We all know that every VPN’s most basic and important feature is how well it keeps you private and secure. Yet it is sometimes overlooked, especially when you are blinded by all the other good features you can get from it.
But in the case of ExpressVPN, it does great in all categories of privacy and security.
It was recently acquired by Kape Technologies. It also owns Private Internet Access, CyberGhost, and ZenMate. This acquisition helps ExpressVPN level up its VPN service by investing more in the advancement of digital protection and security technology.
Logs Policy: Does ExpressVPN keep logs?
Of course, like almost every VPN out there, ExpressVPN still collects general information to administer your subscription like billing information and email address. They also collect other minimal details for maintenance and troubleshooting including the following:
- connection time
- apps and app versions
- the aggregate sum of data transferred
- anonymous diagnostics reports (which can be turned off by the user)
- VPN server location (but not your assigned IP Address)
If you think that’s not enough, they also developed an in-house technology called TrustedServer, which wipes out all data every time a server is rebooted (ram-only servers).
If you want to add another layer of protection, you can choose to create a new email dedicated to your VPN activities. Plus, they even recommended that you use Crypto payments (Bitcoin) to subscribe to their VPN services. This also minimizes the amount of personal information you submit to them.
Jurisdiction: Is it under the 14-Eyes Alliance?
One of the things we liked about ExpressVPN is that it’s located in the British Virgin Islands. Despite the fact that it’s part of the British overseas territory, this country has an autonomous government so there are no data retention laws.
On top of its strong privacy laws, it’s also outside of the 14 Eyes Alliance so they are not obliged to share any information with whoever demands it.
Encryption: Is ExpressVPN really secure?
All ExpressVPN traffic is encrypted using AES 256-bit standard — the same encryption the US government uses to protect classified information. This is also the encryption standard most VPNs use.
But unlike other providers, ExpressVPN elaborates that it uses a 4096-bit SHA-512 RSA certificate, as well as HMAC authentication, control-channel encryption, and data-channel encryption.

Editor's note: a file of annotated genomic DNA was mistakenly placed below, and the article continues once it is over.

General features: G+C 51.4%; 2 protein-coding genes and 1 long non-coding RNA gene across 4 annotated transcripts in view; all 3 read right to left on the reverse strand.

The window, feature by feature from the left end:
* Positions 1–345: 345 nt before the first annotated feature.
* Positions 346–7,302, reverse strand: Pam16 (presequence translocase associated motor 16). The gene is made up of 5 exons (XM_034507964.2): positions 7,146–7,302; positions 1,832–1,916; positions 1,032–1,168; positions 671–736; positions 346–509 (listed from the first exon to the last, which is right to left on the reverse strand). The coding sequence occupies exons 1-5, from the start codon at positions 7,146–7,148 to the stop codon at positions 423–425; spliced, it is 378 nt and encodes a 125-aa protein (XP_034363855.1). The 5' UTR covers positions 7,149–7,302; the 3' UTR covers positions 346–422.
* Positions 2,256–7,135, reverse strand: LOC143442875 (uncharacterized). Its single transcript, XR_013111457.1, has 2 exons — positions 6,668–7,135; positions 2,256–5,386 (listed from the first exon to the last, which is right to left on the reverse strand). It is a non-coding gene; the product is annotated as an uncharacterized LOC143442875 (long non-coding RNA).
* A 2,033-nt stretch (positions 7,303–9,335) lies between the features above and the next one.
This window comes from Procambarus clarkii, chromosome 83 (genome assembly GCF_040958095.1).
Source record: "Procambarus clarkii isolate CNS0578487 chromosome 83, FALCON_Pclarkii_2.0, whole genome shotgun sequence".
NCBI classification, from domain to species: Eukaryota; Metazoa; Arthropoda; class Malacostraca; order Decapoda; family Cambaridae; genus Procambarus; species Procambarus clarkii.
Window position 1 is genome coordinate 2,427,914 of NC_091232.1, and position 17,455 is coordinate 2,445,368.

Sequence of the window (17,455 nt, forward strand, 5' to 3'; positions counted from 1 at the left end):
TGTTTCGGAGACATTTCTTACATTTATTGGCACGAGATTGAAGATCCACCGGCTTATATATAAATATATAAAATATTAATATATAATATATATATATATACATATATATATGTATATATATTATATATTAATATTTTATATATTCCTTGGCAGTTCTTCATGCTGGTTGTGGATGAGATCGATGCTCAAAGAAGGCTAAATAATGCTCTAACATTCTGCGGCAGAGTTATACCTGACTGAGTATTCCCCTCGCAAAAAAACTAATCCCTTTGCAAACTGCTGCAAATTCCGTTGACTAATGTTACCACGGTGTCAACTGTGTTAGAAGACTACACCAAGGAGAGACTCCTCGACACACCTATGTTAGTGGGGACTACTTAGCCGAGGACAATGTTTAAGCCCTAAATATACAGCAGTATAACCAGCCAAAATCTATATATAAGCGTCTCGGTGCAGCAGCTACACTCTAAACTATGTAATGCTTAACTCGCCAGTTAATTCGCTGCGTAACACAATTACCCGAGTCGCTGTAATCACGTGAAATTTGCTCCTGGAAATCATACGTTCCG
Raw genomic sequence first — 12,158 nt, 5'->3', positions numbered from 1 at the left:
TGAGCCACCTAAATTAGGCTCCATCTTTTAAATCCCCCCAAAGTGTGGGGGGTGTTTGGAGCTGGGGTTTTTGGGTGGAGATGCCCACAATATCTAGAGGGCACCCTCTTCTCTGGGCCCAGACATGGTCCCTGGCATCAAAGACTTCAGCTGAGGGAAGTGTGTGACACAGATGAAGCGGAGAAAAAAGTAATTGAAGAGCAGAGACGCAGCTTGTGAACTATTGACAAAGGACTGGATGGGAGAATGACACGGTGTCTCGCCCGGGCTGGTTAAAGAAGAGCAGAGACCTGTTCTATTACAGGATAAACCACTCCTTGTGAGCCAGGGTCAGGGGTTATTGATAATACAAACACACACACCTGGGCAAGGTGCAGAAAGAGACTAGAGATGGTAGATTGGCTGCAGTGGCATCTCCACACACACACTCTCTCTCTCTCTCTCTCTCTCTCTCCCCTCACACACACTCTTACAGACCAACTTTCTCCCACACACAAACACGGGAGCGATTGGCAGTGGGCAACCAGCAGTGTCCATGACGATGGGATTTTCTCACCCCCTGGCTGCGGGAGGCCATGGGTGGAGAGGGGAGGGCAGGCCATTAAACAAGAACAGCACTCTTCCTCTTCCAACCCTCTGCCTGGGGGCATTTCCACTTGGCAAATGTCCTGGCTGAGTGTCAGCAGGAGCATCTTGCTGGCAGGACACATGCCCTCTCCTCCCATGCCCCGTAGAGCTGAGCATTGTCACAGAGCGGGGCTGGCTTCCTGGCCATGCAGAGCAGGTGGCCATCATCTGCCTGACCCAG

Plus, Perfect Forward Secrecy assigns your device a unique secret key whenever you connect to the app. This is replaced every 60 minutes for as long as your session stays open. So, should your system be compromised, the hacker will lose access after 1 hour, which limits the damage.
Basically, all these technical details only prove that ExpressVPN ensures that your data is protected.
Protocols: Which One is the Best?
If you don’t know what a VPN protocol is, simply put, it’s the method the VPN uses to connect your computer to the VPN server and transfer data.
Think of it as the pipeline that enables data to flow to and from the VPN server. If you use outdated ones, your connection will be slower and could be vulnerable to hackers. (Just like how a rusted pipe might spring a leak.)
Luckily, ExpressVPN gives you access to all the newest, fastest, and most secure VPN protocols:
- IKEv2 (not available on Android)
- L2TP/IPsec (Windows Apps only)
If you don’t know what any of that means, don’t worry. With the default auto setting, the ExpressVPN client automatically chooses the best protocol based on your usage.
We recommend using Lightway, which is the exclusive protocol developed by ExpressVPN. It’s super lightweight, uses less battery, and offers quick network transition. This makes it an ideal choice for mobile devices and is comparable with WireGuard.
Private DNS: Does it prevent DNS leaks?
Unlike many other VPN providers, which redirect your DNS traffic to a third-party provider, ExpressVPN runs its own zero-knowledge DNS servers. This guarantees that your data stays private.
When we used the software, we tested it on www.dnsleaktest.com and confirmed that it passed the DNS leak test. ExpressVPN showed that their VPN servers are handling all DNS requests.
ExpressVPN has also created its own open-source DNS testing tool, which you can try and use for free on its website (or access on GitHub).
ExpressVPN offers its version of Kill Switch called Network Lock. This is one of the essential features you’ll need to keep your data safe in case your VPN connection drops. What it mainly does is block all internet traffic until your connection is restored so that your IP address will not leak.
The Network Lock feature is only available on Windows, Mac, Linux, and router app. For Android, there is Network Protection which offers the same feature as Network Lock. However, take note that this might disrupt split tunneling. So make sure that you choose the right settings under Network Protection.
Split tunneling is a way to separate out VPN traffic. It doesn’t need to be passed through the secure VPN tunnel. That way, you can, for example, browse the web with your regular internet connection while your torrent client is connected via the VPN.
ExpressVPN is one of the best VPNs for split tunneling. It’s built straight into the ExpressVPN apps for Mac, Windows, Linux, Android, and routers. It is not yet available in the iOS app at the time of writing, so we’re hoping that they add it in the future.
Since ExpressVPN lets you choose which apps to include or exclude in your VPN connection, you can get very granular with which apps to let through.
Note: Split tunneling is not yet available for MacOS 11 at the time of writing.